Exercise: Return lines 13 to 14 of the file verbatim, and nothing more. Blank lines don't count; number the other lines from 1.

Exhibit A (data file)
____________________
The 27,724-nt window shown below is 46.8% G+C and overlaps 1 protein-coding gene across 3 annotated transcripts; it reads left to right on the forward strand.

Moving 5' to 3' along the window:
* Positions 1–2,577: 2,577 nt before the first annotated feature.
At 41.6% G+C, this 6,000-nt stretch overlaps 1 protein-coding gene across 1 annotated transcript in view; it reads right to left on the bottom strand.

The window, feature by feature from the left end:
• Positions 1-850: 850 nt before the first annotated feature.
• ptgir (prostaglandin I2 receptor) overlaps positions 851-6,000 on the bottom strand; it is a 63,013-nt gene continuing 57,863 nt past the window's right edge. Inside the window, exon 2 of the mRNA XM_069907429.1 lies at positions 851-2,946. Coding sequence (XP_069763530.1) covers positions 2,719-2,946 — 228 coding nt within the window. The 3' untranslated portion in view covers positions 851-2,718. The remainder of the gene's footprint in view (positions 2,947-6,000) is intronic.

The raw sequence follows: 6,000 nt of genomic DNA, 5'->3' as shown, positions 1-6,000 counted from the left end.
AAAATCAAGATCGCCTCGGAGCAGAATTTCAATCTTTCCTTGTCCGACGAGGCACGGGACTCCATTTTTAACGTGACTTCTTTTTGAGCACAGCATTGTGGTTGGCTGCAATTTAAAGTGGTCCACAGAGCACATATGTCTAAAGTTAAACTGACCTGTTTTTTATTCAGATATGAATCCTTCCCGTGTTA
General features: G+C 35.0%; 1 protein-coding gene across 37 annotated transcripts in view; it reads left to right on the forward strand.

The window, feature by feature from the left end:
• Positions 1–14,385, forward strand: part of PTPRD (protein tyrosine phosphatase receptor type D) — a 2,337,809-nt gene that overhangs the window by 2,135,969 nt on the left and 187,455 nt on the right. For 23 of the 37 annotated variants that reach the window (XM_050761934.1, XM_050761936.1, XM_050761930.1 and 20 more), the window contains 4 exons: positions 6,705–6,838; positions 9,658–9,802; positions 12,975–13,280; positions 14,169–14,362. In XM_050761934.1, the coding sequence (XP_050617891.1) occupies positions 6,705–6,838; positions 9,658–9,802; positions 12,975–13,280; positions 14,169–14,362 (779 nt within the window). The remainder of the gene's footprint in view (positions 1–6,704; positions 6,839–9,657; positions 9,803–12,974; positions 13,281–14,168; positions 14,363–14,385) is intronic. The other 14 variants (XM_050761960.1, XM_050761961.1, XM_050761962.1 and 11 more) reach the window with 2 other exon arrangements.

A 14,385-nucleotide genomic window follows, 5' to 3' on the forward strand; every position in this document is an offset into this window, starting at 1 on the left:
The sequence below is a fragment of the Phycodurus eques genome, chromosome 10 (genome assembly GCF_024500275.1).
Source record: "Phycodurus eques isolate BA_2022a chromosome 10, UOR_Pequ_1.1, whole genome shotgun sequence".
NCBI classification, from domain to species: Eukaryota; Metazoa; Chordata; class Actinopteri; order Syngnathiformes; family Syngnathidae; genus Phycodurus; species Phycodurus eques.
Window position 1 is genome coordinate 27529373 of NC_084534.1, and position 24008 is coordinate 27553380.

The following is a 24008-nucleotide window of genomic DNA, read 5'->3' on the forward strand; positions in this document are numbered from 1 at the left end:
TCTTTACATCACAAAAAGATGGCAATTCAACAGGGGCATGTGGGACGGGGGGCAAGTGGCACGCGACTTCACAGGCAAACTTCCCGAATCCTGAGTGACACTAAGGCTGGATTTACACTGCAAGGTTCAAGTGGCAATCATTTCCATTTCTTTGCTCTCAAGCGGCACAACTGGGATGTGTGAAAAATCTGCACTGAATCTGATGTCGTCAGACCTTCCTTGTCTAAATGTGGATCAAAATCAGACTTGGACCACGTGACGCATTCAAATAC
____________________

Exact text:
A 14,385-nucleotide genomic window follows, 5' to 3' on the forward strand; every position in this document is an offset into this window, starting at 1 on the left:
The sequence below is a fragment of the Phycodurus eques genome, chromosome 10 (genome assembly GCF_024500275.1).